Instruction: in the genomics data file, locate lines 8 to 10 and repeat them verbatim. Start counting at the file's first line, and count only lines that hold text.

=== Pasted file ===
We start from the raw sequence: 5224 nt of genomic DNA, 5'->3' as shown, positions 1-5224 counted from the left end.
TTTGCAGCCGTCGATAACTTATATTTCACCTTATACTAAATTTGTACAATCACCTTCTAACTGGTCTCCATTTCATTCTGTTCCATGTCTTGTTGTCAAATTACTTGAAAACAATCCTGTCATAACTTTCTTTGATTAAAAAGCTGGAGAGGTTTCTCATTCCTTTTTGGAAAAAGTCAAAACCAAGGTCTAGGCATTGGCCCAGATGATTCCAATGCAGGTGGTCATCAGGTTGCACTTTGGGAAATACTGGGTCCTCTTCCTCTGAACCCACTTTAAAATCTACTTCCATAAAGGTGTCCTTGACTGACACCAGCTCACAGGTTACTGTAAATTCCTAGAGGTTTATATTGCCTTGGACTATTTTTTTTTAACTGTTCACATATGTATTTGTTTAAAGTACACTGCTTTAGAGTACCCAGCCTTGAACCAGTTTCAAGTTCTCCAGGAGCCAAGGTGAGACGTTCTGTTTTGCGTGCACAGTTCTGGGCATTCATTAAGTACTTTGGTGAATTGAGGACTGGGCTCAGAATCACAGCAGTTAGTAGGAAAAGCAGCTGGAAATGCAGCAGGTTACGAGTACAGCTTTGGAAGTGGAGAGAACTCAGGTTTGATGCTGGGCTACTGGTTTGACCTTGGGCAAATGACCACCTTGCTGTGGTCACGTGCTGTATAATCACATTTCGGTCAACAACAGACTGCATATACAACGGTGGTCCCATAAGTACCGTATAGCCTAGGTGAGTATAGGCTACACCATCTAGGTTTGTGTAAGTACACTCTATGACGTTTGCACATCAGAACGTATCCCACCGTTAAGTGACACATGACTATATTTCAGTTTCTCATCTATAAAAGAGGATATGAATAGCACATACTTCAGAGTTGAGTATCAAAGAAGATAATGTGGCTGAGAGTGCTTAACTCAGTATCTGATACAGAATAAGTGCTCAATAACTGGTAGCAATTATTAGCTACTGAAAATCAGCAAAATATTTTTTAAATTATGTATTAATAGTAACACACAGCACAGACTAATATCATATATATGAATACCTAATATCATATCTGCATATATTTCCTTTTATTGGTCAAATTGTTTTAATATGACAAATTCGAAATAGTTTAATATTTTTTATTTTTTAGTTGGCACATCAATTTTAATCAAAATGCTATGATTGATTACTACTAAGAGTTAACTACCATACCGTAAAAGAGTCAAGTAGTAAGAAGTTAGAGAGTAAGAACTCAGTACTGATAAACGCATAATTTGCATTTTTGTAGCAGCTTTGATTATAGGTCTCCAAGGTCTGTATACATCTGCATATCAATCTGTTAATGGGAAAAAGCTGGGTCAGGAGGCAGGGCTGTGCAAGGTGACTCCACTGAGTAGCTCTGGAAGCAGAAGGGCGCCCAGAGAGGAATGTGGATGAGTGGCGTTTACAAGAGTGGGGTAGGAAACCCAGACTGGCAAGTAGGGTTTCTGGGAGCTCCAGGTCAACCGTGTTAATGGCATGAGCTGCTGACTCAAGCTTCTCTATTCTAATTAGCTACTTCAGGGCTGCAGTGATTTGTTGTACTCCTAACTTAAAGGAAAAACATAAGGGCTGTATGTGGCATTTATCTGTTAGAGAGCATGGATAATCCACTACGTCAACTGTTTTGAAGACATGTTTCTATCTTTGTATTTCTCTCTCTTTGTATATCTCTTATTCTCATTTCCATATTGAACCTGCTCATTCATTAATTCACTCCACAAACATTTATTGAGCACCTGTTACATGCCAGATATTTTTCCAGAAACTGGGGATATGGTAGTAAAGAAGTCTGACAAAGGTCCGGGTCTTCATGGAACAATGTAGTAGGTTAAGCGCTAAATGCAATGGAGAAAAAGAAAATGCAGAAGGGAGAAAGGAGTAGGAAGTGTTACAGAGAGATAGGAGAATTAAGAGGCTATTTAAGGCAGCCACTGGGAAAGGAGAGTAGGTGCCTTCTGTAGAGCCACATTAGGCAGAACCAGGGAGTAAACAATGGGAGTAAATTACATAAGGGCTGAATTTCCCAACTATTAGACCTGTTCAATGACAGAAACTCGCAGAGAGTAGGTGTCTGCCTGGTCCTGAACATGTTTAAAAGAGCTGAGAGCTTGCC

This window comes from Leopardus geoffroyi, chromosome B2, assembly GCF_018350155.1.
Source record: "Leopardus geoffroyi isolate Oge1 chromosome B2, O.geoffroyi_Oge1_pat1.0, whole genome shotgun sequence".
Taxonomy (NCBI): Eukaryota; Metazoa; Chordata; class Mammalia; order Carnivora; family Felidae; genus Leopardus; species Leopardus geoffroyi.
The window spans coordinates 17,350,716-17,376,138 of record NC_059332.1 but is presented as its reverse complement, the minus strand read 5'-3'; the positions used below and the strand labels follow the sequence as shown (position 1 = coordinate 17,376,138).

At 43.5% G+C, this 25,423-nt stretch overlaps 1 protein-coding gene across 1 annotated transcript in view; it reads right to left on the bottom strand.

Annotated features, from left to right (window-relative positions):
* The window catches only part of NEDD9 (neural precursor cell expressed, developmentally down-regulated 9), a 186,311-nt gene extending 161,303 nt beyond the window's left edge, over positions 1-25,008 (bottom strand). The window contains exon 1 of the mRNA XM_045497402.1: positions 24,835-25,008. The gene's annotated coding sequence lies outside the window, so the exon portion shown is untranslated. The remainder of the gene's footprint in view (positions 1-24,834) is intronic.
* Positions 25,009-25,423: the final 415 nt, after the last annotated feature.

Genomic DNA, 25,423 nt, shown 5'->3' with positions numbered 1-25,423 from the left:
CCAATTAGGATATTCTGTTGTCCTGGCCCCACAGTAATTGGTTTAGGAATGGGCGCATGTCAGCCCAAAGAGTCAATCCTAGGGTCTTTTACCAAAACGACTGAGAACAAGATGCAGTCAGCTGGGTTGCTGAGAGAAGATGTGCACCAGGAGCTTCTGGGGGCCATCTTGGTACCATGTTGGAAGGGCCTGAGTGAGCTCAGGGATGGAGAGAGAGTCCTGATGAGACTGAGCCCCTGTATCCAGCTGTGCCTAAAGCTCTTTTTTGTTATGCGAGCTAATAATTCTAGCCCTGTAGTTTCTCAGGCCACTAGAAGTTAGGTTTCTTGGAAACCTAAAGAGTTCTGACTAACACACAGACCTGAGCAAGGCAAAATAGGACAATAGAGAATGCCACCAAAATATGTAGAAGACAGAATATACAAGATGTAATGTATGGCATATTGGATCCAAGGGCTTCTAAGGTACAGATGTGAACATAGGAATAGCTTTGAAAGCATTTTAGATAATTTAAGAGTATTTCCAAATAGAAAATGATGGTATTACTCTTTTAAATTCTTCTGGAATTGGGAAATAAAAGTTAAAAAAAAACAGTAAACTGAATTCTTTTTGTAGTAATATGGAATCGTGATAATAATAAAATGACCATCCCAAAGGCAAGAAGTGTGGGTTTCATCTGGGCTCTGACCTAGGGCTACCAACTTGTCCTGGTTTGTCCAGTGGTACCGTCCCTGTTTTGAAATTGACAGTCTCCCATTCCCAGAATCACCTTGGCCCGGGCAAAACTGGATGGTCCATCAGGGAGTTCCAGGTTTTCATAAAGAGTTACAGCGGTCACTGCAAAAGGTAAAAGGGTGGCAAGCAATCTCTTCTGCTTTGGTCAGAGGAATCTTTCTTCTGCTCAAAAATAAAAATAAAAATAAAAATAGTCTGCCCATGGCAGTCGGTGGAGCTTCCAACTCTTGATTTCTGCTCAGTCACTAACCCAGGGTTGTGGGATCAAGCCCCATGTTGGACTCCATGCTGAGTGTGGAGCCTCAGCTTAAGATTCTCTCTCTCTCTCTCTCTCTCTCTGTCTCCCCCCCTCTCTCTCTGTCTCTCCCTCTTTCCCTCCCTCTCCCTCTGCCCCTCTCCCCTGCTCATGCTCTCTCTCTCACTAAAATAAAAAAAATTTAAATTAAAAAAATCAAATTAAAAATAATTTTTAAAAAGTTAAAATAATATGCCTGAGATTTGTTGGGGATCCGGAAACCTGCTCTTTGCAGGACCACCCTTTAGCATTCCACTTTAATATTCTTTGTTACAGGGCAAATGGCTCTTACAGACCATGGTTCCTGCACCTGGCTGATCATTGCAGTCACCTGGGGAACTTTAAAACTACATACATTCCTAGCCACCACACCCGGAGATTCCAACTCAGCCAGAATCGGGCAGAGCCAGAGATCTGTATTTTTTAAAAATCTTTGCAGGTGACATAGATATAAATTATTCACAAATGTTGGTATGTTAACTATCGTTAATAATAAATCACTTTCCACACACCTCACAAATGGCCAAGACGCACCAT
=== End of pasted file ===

Annotated features, from left to right (window-relative positions):
* The window catches only part of NEDD9 (neural precursor cell expressed, developmentally down-regulated 9), a 186,311-nt gene extending 161,303 nt beyond the window's left edge, over positions 1-25,008 (bottom strand). The window contains exon 1 of the mRNA XM_045497402.1: positions 24,835-25,008. The gene's annotated coding sequence lies outside the window, so the exon portion shown is untranslated. The remainder of the gene's footprint in view (positions 1-24,834) is intronic.
* Positions 25,009-25,423: the final 415 nt, after the last annotated feature.